The warning signs of gum disease include:
bleeding gums during tooth brushing
red, swollen or tender gums
gums that have pulled away from the teeth
persistent bad breath
pus between the teeth and gums
loose or separating teeth
a change in the way your teeth fit together when you bite
a change in the fit of partial dentures
Contact Smile Shine Dental if you notice any of these symtoms, and we will diagnose if you have a periodontal disease.
We will inspect the color and firmness of the gums and test the teeth for looseness. We will also check the way your teeth fit together when you bite. X-rays may be taken to evaluate the bone supporting the teeth.
A technique called periodontal probing is the cornerstone of testing for gum disease. In this procedure, a small measuring instrument is gently inserted between the tooth and gum to measure the depth of the pocket.
In the event you have gum disease, we will begin your treatment based upon your particular stage. In the earlier stages of the disease, most of the treatment involves root planing and curettage (cleaning) under the gum margins. It involves the removal of plaque and inflamed soft tissue in the pockets around the tooth with an instrument called a curette. Its purpose is to remove the bacterial colonies and the mechanical and chemical irritants that cause inflammation in hopes that the disease can be eradicated. The goal is that the gum will reattach itself to the tooth or will shrink enough to eliminate the pocket. In most early cases, root planing, curettage, and proper daily plaque removal are all that are required for a satisfactory result.
In more advanced stages, the treatment may become more complex. If after removal of the deposits, fairly deep pockets remain, they can be eliminated by a minor surgical procedure called gingivectomy. This is done under local anesthesia, and a medicinal dressing is placed to cover the wound area for a week or so while it heals. A similar procedure, called gingivoplasty, is used to remove excessive gum tissue and to provide a new and healthier shape for the gums.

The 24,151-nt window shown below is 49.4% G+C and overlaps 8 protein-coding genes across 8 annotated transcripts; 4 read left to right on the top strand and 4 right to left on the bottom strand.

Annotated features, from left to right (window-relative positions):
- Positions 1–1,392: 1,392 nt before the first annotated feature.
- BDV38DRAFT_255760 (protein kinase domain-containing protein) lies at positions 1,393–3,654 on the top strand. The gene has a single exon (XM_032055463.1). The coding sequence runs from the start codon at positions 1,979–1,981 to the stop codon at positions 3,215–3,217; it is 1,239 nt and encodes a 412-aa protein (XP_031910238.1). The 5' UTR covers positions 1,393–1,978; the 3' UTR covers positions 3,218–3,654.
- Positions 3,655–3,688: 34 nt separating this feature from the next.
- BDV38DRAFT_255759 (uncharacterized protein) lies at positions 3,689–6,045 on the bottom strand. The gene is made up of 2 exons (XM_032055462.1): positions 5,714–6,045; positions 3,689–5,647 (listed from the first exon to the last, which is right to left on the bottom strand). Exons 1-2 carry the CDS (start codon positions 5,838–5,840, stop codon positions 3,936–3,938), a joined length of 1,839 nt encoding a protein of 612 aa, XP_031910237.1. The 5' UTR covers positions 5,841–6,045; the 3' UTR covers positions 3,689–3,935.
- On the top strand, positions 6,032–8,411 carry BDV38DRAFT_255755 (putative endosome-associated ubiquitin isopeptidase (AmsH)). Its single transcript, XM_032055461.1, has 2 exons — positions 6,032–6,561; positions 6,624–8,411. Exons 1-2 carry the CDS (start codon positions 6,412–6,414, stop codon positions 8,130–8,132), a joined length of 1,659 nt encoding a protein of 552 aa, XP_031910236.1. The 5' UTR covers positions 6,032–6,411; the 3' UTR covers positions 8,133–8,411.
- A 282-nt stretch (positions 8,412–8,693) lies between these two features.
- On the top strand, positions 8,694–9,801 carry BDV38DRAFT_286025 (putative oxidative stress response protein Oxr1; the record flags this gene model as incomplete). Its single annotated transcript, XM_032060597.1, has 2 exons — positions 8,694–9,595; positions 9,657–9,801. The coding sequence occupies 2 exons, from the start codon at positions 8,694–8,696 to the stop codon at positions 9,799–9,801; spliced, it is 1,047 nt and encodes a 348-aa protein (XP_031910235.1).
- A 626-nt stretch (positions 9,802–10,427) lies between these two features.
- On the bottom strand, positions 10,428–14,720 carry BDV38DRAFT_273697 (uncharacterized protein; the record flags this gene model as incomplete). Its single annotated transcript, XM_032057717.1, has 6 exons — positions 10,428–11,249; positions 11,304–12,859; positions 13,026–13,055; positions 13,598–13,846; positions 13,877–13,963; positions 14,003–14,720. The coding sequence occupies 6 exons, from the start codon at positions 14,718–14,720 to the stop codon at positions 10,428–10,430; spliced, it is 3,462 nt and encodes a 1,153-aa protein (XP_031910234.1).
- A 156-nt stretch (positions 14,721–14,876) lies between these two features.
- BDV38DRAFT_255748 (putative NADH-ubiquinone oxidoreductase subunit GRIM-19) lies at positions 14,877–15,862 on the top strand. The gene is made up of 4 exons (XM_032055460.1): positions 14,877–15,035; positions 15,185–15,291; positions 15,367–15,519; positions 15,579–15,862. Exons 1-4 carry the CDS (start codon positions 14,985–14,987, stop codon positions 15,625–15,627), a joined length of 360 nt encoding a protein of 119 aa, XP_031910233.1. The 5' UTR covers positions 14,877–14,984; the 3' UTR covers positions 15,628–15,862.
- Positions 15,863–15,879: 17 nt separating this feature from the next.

In some cases, flap procedures are performed. The gum tissue in an area is lifted away from the teeth, all the underlying inflamed tissue and calculus are removed, the bone may then be reconstructed to a proper shape and the gum is then replaced to proper position and sutured. Healing of these procedures takes from seven to 21 days and is usually uneventful, although not without some expected post-operative discomfort.
Antibiotics are sometimes prescribed to treat gum inflammation.
The most effective nonprescription tool available is the toothbrush. Because a toothbrush's ability to remove plaque is markedly reduced by splayed or matted bristles, toothbrushes need to be replaced at the first sign of wear. Soft bristles are superior to hard for removing plaque, but the kind of brush you buy is less important than how well you use it. Several techniques have been developed for effective tooth brushing and it is advisable to be instructed in at least one by a dentist. Flossing daily and brushing after meals will reduce the risk of developing plaque. Regular dental check-ups are important as well.
Periodontal (gum) diseases, including gingivitis and periodontitis, are serious infections that, left untreated, can lead to tooth loss. The word periodontal literally means "around the tooth."